(I wish my rating system allowed for a more nuanced rating, like 3.5 stars. This book is flawed, but still really great. More on that later.)
A couple of chapters into NW, I had a revelation. “Mrs Dalloway! If On Beauty was a modern take on Howards End, then this must be Zadie Smith’s spin on Virginia Woolf’s Mrs Dalloway! I’ve got the ‘hook’ for my review!” One quick Google search later, I sank back into my seat. Turns out the rest of the world had had that same idea when the book first came out in 2012, and that Smith had actually discussed Woolf as a direct influence on her book:
I was just trying to find a way to be adventurous and do something new in the writing while still holding on to the things that I can do well, [...] So [Virginia Woolf is] just a good example of a forward-thinking and yet consistently humane writer, and just a great female modernist. An old inspiration returned to me at the right moment.
Well. So much for my spark of brilliance.
Major plot spoiler towards the end of the review.
NW tells the story of three people trying to find their place in life in North-West London, the part where Smith herself lived for some time. As always, it is clear that she is interested in people. Smith zooms in on peculiar details and makes a point of trying to mimic the way her characters would speak, including the occasional “innit” and “blud.” As a result, her characters feel threedimensional, the world lived in. The modernist style really works here, because it allows Smith to explore thoughts, speech, and environment in one big wave of words. Some of my favourite passages in the book are where she describes a conversation while slipping in a character’s thoughts and action in the same breath. Look out for the monologue by Michel, a francophone black man who explains his plans for the future to a barely listening wife – it’s the best.
- and need to see a proper doctor. A clinic. We keep trying. And Nothing. You’re thirty-five this year.
Said Frenchly: nusssing. Once they were the same age. Now Leah is ageing in dog years. Her thirty-five is seven times his, and seven times more important, so important he has to keep reminding her of the numbers, in case she forgets.
Not every experiment works equally well; in the first part of the novel, for example, Smith writes a chapter in the shape of a tree and describes another character’s teeth by creating the picture of a mouth out of words. These moments feel a little out of nowhere and out of place, but luckily they do not occur again in the rest of the book. Another strange choice is not mentioning certain pop culture references by name; Smith is clearly talking about Amy Winehouse and Friends at certain points in the book, but keeps dancing around their actual names. Did she think that it would make her book less timeless? I’m not sure.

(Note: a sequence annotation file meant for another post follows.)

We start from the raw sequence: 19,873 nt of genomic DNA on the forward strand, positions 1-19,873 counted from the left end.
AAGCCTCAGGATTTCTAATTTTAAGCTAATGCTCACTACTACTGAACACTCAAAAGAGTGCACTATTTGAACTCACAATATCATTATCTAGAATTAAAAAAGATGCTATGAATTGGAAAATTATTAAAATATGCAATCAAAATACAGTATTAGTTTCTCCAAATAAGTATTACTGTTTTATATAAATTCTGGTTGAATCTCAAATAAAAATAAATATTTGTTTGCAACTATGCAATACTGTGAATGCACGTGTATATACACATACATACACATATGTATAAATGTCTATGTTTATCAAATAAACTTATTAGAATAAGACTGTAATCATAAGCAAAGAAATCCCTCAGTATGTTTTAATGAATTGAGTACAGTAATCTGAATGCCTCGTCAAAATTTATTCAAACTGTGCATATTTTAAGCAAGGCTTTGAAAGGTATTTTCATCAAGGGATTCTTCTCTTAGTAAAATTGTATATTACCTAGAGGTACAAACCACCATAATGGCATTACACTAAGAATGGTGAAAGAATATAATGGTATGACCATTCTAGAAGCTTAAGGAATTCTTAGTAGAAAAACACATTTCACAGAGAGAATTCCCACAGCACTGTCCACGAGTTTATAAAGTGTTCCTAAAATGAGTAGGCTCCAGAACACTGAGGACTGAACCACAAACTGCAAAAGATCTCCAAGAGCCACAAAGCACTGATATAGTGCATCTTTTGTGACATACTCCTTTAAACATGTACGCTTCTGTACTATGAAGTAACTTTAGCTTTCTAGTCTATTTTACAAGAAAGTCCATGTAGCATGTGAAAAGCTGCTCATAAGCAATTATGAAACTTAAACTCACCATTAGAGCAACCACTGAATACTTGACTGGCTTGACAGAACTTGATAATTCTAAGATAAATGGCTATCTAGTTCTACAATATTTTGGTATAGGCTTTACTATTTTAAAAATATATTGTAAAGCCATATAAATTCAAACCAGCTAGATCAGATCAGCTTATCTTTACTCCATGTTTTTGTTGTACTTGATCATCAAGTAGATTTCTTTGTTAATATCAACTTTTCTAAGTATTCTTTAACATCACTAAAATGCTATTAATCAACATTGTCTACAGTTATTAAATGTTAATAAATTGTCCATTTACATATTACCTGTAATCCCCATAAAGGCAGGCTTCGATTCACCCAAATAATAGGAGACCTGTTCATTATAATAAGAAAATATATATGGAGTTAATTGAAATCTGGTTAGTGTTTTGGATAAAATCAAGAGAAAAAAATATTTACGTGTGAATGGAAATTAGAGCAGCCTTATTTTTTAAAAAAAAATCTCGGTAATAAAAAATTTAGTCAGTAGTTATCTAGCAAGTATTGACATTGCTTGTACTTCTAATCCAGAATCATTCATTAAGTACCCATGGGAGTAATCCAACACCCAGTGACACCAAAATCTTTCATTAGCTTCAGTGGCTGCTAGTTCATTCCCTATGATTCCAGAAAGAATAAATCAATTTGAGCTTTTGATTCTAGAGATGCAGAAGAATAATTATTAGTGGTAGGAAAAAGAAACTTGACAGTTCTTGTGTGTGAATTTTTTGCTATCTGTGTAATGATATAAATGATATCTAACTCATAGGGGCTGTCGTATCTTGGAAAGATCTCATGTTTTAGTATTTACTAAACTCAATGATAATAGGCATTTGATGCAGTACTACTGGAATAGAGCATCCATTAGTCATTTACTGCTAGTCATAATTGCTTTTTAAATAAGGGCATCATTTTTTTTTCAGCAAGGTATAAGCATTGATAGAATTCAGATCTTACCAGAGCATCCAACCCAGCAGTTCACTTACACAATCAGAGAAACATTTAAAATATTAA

At the core of the novel are two friends in the mid thirties, Leah and Keisha. They have grown apart over the years, each taking a different approach to life’s problems. Leah was always prepared for “more”, but finds herself working a thankless job that has nothing to do with what she studied in university. Her husband Michel has big plans for their future and desperately wants to have children, but Leah is terrified at the thought. All she wants is to stand still, to keep things the way they are. She is a relatively passive character who doesn’t fit in anywhere she goes and ends up floating through life, without any clear connection or goal. In the opening sequence of the book, she hears the phrase “I am the sole author of the dictionary that defines me” on the radio. She tries to write it down so she will be able to remember and even implement it, but fails immediately: “Pencil leaves no mark on magazine pages.” And so she does nothing.